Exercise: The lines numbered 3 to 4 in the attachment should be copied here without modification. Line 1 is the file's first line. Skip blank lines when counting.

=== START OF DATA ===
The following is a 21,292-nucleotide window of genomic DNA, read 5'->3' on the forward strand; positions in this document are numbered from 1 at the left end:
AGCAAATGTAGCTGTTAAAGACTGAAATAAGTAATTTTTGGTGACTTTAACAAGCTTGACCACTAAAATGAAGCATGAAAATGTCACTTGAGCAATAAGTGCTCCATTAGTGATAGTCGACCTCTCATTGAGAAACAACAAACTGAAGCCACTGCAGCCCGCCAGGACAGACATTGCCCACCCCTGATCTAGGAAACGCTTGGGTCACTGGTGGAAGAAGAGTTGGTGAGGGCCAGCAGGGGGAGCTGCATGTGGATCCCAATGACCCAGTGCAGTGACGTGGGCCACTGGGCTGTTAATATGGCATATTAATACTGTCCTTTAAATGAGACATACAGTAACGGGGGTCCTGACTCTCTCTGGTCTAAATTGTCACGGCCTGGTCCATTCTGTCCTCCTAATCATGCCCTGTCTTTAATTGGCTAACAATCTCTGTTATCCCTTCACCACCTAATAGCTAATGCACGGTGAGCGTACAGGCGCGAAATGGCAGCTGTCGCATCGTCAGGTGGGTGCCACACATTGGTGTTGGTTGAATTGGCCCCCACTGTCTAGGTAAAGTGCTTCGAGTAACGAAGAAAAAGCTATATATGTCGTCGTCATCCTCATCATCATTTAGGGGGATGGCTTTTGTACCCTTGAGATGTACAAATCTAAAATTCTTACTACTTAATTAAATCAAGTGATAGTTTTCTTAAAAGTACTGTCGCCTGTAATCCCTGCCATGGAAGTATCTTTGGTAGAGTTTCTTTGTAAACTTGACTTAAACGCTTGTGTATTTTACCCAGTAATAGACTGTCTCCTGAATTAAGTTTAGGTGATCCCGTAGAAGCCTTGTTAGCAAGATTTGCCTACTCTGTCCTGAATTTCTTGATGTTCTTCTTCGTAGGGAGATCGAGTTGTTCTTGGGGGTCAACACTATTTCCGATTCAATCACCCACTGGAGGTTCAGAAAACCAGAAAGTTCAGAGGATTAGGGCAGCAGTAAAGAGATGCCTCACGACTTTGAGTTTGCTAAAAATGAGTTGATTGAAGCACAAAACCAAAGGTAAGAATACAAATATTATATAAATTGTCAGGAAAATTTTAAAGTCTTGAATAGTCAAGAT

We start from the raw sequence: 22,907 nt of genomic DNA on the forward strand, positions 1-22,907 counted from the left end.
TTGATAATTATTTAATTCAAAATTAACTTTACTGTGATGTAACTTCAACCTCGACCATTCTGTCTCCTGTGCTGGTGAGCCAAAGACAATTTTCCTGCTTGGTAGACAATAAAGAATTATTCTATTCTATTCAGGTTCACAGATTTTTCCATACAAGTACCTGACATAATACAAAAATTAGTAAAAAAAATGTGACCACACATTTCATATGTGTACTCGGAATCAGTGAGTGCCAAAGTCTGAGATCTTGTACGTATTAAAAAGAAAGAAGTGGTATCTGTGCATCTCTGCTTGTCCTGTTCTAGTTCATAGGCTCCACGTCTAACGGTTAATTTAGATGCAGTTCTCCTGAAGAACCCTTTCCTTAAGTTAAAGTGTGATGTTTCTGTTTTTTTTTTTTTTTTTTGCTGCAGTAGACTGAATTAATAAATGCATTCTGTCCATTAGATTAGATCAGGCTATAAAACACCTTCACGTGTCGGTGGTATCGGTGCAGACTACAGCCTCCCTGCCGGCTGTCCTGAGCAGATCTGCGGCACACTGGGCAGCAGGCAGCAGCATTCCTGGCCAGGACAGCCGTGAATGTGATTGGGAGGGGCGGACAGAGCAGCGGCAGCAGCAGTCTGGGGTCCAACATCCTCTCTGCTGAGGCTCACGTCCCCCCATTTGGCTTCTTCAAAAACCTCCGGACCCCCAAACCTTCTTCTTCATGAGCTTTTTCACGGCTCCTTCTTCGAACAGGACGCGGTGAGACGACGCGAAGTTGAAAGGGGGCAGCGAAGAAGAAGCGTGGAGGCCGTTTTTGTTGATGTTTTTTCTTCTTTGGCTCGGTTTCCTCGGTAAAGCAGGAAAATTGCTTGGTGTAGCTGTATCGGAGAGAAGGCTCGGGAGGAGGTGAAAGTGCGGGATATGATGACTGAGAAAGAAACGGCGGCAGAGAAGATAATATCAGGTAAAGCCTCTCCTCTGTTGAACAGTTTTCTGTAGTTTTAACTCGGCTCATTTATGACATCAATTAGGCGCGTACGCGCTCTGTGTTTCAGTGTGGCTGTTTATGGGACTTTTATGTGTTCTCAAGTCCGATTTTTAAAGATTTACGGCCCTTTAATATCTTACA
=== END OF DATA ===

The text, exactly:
We start from the raw sequence: 22,907 nt of genomic DNA on the forward strand, positions 1-22,907 counted from the left end.
TTGATAATTATTTAATTCAAAATTAACTTTACTGTGATGTAACTTCAACCTCGACCATTCTGTCTCCTGTGCTGGTGAGCCAAAGACAATTTTCCTGCTTGGTAGACAATAAAGAATTATTCTATTCTATTCAGGTTCACAGATTTTTCCATACAAGTACCTGACATAATACAAAAATTAGTAAAAAAAATGTGACCACACATTTCATATGTGTACTCGGAATCAGTGAGTGCCAAAGTCTGAGATCTTGTACGTATTAAAAAGAAAGAAGTGGTATCTGTGCATCTCTGCTTGTCCTGTTCTAGTTCATAGGCTCCACGTCTAACGGTTAATTTAGATGCAGTTCTCCTGAAGAACCCTTTCCTTAAGTTAAAGTGTGATGTTTCTGTTTTTTTTTTTTTTTTTTGCTGCAGTAGACTGAATTAATAAATGCATTCTGTCCATTAGATTAGATCAGGCTATAAAACACCTTCACGTGTCGGTGGTATCGGTGCAGACTACAGCCTCCCTGCCGGCTGTCCTGAGCAGATCTGCGGCACACTGGGCAGCAGGCAGCAGCATTCCTGGCCAGGACAGCCGTGAATGTGATTGGGAGGGGCGGACAGAGCAGCGGCAGCAGCAGTCTGGGGTCCAACATCCTCTCTGCTGAGGCTCACGTCCCCCCATTTGGCTTCTTCAAAAACCTCCGGACCCCCAAACCTTCTTCTTCATGAGCTTTTTCACGGCTCCTTCTTCGAACAGGACGCGGTGAGACGACGCGAAGTTGAAAGGGGGCAGCGAAGAAGAAGCGTGGAGGCCGTTTTTGTTGATGTTTTTTCTTCTTTGGCTCGGTTTCCTCGGTAAAGCAGGAAAATTGCTTGGTGTAGCTGTATCGGAGAGAAGGCTCGGGAGGAGGTGAAAGTGCGGGATATGATGACTGAGAAAGAAACGGCGGCAGAGAAGATAATATCAGGTAAAGCCTCTCCTCTGTTGAACAGTTTTCTGTAGTTTTAACTCGGCTCATTTATGACATCAATTAGGCGCGTACGCGCTCTGTGTTTCAGTGTGGCTGTTTATGGGACTTTTATGTGTTCTCAAGTCCGATTTTTAAAGATTTACGGCCCTTTAATATCTTACA